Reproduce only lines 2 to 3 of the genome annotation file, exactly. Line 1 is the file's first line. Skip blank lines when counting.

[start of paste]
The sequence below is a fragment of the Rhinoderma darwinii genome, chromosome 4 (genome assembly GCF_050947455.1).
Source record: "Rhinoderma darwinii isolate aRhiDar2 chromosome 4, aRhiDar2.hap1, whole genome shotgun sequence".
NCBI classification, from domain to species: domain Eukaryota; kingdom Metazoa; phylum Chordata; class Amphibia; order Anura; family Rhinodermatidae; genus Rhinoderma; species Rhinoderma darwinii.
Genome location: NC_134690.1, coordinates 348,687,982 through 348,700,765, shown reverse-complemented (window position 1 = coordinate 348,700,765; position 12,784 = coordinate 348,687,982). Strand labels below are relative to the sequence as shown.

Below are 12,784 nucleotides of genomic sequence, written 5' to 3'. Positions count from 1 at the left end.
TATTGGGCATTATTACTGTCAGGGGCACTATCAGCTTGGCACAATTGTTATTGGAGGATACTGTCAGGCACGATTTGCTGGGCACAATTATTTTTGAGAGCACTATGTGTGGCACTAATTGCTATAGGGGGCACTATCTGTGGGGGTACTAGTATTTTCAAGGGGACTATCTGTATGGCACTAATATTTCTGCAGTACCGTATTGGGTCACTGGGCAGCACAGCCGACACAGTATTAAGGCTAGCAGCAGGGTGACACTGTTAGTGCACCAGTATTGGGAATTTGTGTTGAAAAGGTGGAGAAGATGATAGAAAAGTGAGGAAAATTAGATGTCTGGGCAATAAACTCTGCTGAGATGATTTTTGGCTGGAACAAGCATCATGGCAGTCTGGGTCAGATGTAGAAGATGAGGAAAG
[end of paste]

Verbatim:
Source record: "Rhinoderma darwinii isolate aRhiDar2 chromosome 4, aRhiDar2.hap1, whole genome shotgun sequence".
NCBI classification, from domain to species: domain Eukaryota; kingdom Metazoa; phylum Chordata; class Amphibia; order Anura; family Rhinodermatidae; genus Rhinoderma; species Rhinoderma darwinii.